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At the end of the semester, you will submit a portfolio of formal written work, including rough drafts and revisions, that is evaluated by your instructor. Your portfolio will take the form of a binder, folder, or electronic collection (see your instructor for specific formatting instructions), and it will contain a selection of the writing you have completed in the course. The portfolio will also include a reflective statement: a personal discussion on how your writing has met the goals of the course. Your instructor will collect your portfolio during the last two weeks of class. During Finals Week your instructors will set up a conference with you to return your portfolio and discuss its evaluation and your final grade for the course.

Your CCII portfolio makes up the major portion of your grade for the class. Depending on your instructor’s course policy, it will count from 60% to 75% of your grade. The rest of the grade will be based on other assignments and requirements as defined by your instructor.

The portfolio is designed to demonstrate your progress over the course of the semester. During the course, you will engage in multiple stages of generating, refining, and revising your writing projects until they form focused, coherent, and purposeful pieces of writing. In your portfolio, you will include your early drafts as well as your polished, final drafts, in order to demonstrate how your writing has developed over time.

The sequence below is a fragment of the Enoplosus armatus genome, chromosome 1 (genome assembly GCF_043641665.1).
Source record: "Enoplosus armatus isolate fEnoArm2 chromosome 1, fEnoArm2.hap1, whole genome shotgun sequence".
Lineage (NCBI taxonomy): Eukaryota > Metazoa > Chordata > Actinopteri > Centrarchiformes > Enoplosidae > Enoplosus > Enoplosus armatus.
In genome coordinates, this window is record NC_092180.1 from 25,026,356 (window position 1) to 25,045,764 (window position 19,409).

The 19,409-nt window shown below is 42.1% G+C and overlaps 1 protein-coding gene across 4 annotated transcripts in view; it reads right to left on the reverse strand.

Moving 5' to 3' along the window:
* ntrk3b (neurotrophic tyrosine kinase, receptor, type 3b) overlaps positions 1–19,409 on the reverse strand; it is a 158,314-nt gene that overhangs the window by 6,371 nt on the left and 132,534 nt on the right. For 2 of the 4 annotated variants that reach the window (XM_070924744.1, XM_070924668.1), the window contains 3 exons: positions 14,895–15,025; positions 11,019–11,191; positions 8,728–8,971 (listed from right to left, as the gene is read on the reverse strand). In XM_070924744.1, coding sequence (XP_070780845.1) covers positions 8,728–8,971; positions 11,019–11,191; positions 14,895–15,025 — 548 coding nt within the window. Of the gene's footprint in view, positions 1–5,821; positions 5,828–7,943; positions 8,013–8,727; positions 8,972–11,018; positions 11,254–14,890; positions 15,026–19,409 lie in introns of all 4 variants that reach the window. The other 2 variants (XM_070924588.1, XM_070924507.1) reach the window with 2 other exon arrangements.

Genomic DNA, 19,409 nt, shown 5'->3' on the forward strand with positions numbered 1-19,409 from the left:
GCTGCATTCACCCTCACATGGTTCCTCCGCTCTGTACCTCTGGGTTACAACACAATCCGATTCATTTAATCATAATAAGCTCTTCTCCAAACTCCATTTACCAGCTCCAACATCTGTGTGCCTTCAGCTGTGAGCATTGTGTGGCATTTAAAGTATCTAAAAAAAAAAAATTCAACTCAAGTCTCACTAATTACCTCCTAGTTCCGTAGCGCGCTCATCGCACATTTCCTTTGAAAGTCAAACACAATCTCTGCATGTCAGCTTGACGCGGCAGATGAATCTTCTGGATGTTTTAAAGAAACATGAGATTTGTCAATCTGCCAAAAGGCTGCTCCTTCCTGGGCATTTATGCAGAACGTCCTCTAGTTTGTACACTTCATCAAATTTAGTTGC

As you write and turn in essays throughout the semester, your instructor will provide comments and feedback to guide your revision. Your instructor will also give you some indication of the overall quality of each essay. Regardless of the marks you receive on your drafts, your portfolio evaluation will be primarily based on your final, polished writings, and the improvement of your drafts over time. Be sure to consult your instructor during the semester for more specific feedback on your progress and revision strategies.


Your portfolio will be evaluated on the basis of the five Core Values of the First-Year Writing Program. Your performance in the course will be determined by the degree that you demonstrate your comprehension of the Core Values through your course writings and activities, as well as how well you articulate your comprehension of these values in the reflective statement. 

Your instructor will collect your final portfolio during the last two weeks of class. During finals week your instructor will set up a conference with you to return your portfolio and discuss its evaluation and your final evaluation for the course.


Your final portfolio will likely consist of 4-5 items, including: two major writing projects completed in the course, a cumulative Annotated Bibliography, and your Reflective Statement.